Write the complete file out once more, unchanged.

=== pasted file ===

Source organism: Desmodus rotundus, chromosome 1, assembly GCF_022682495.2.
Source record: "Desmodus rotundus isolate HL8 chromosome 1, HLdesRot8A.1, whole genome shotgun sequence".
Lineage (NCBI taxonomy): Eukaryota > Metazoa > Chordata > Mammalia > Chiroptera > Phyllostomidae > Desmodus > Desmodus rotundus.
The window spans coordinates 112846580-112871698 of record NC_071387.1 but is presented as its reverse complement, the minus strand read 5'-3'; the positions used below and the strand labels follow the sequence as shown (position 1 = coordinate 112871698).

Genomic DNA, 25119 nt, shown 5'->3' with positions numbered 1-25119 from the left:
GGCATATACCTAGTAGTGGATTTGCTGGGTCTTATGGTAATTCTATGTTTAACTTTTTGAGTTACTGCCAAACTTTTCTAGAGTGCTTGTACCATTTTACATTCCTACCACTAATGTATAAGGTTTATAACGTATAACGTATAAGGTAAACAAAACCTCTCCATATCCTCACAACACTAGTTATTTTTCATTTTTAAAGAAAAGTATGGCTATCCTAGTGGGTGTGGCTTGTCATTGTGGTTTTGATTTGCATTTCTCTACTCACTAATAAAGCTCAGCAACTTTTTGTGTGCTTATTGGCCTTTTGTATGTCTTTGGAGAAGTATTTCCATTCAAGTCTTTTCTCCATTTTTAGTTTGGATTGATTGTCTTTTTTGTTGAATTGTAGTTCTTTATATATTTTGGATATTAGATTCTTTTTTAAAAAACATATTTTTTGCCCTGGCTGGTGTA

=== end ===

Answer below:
Source organism: Desmodus rotundus, chromosome 1, assembly GCF_022682495.2.
Source record: "Desmodus rotundus isolate HL8 chromosome 1, HLdesRot8A.1, whole genome shotgun sequence".
Lineage (NCBI taxonomy): Eukaryota > Metazoa > Chordata > Mammalia > Chiroptera > Phyllostomidae > Desmodus > Desmodus rotundus.
The window spans coordinates 112846580-112871698 of record NC_071387.1 but is presented as its reverse complement, the minus strand read 5'-3'; the positions used below and the strand labels follow the sequence as shown (position 1 = coordinate 112871698).

Genomic DNA, 25119 nt, shown 5'->3' with positions numbered 1-25119 from the left:
GGCATATACCTAGTAGTGGATTTGCTGGGTCTTATGGTAATTCTATGTTTAACTTTTTGAGTTACTGCCAAACTTTTCTAGAGTGCTTGTACCATTTTACATTCCTACCACTAATGTATAAGGTTTATAACGTATAACGTATAAGGTAAACAAAACCTCTCCATATCCTCACAACACTAGTTATTTTTCATTTTTAAAGAAAAGTATGGCTATCCTAGTGGGTGTGGCTTGTCATTGTGGTTTTGATTTGCATTTCTCTACTCACTAATAAAGCTCAGCAACTTTTTGTGTGCTTATTGGCCTTTTGTATGTCTTTGGAGAAGTATTTCCATTCAAGTCTTTTCTCCATTTTTAGTTTGGATTGATTGTCTTTTTTGTTGAATTGTAGTTCTTTATATATTTTGGATATTAGATTCTTTTTTAAAAAACATATTTTTTGCCCTGGCTGGTGTA